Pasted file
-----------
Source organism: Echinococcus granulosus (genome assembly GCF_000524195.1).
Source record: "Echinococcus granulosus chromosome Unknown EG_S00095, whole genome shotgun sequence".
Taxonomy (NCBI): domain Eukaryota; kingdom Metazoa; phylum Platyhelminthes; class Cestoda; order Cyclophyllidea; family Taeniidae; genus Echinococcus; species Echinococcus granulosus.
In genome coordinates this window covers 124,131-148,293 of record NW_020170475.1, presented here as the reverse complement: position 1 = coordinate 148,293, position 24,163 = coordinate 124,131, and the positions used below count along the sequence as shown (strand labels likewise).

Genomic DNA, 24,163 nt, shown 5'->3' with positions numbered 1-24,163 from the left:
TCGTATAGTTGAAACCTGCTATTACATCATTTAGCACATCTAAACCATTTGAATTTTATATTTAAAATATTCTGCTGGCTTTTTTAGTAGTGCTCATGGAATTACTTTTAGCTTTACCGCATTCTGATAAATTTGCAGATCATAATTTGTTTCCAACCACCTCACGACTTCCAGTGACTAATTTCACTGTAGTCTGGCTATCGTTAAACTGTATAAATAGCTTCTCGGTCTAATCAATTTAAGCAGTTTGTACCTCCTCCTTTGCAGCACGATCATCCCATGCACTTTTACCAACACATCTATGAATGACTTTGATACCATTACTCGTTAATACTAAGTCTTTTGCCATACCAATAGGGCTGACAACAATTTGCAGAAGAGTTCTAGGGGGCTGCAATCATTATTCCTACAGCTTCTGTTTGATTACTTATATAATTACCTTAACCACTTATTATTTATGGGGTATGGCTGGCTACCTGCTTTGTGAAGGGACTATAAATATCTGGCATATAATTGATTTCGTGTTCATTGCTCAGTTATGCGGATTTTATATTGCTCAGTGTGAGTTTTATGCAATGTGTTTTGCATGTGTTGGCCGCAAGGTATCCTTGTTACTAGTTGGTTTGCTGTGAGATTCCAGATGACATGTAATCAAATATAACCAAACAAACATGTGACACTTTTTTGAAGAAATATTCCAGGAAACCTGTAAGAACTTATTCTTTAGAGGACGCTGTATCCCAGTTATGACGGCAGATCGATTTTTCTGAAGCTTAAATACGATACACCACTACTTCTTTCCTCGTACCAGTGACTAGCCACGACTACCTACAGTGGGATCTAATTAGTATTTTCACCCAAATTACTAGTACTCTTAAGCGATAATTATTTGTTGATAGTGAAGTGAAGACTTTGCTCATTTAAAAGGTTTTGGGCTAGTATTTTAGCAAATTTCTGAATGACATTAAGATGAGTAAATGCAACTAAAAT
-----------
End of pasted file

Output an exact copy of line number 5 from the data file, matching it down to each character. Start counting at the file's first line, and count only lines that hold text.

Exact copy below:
Genomic DNA, 24,163 nt, shown 5'->3' with positions numbered 1-24,163 from the left: